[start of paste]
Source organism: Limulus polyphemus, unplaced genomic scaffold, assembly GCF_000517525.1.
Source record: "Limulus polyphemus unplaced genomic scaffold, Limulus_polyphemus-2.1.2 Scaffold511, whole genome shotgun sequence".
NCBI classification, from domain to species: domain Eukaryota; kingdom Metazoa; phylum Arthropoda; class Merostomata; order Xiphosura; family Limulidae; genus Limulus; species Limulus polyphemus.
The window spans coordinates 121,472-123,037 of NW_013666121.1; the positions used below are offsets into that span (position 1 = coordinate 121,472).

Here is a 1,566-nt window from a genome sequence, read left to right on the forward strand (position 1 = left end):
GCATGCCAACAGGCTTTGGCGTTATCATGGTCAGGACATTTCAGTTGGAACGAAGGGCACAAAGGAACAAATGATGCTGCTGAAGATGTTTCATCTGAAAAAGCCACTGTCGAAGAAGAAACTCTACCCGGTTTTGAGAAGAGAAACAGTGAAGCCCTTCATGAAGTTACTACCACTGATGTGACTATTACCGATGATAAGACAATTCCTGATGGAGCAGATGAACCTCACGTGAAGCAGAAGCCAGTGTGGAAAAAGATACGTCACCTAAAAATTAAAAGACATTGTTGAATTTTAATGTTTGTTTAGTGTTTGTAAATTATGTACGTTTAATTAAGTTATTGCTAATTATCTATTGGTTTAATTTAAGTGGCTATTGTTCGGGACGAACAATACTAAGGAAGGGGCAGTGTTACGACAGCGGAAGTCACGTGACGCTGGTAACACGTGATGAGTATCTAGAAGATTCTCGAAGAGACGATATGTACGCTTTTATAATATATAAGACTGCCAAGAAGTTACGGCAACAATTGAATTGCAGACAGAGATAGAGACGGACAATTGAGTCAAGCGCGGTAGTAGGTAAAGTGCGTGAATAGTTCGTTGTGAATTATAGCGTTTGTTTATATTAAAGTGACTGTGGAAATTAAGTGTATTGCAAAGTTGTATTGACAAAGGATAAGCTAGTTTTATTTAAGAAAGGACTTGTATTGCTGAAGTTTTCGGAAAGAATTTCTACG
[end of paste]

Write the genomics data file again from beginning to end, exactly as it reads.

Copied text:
Source organism: Limulus polyphemus, unplaced genomic scaffold, assembly GCF_000517525.1.
Source record: "Limulus polyphemus unplaced genomic scaffold, Limulus_polyphemus-2.1.2 Scaffold511, whole genome shotgun sequence".
NCBI classification, from domain to species: domain Eukaryota; kingdom Metazoa; phylum Arthropoda; class Merostomata; order Xiphosura; family Limulidae; genus Limulus; species Limulus polyphemus.
The window spans coordinates 121,472-123,037 of NW_013666121.1; the positions used below are offsets into that span (position 1 = coordinate 121,472).

Here is a 1,566-nt window from a genome sequence, read left to right on the forward strand (position 1 = left end):
GCATGCCAACAGGCTTTGGCGTTATCATGGTCAGGACATTTCAGTTGGAACGAAGGGCACAAAGGAACAAATGATGCTGCTGAAGATGTTTCATCTGAAAAAGCCACTGTCGAAGAAGAAACTCTACCCGGTTTTGAGAAGAGAAACAGTGAAGCCCTTCATGAAGTTACTACCACTGATGTGACTATTACCGATGATAAGACAATTCCTGATGGAGCAGATGAACCTCACGTGAAGCAGAAGCCAGTGTGGAAAAAGATACGTCACCTAAAAATTAAAAGACATTGTTGAATTTTAATGTTTGTTTAGTGTTTGTAAATTATGTACGTTTAATTAAGTTATTGCTAATTATCTATTGGTTTAATTTAAGTGGCTATTGTTCGGGACGAACAATACTAAGGAAGGGGCAGTGTTACGACAGCGGAAGTCACGTGACGCTGGTAACACGTGATGAGTATCTAGAAGATTCTCGAAGAGACGATATGTACGCTTTTATAATATATAAGACTGCCAAGAAGTTACGGCAACAATTGAATTGCAGACAGAGATAGAGACGGACAATTGAGTCAAGCGCGGTAGTAGGTAAAGTGCGTGAATAGTTCGTTGTGAATTATAGCGTTTGTTTATATTAAAGTGACTGTGGAAATTAAGTGTATTGCAAAGTTGTATTGACAAAGGATAAGCTAGTTTTATTTAAGAAAGGACTTGTATTGCTGAAGTTTTCGGAAAGAATTTCTACG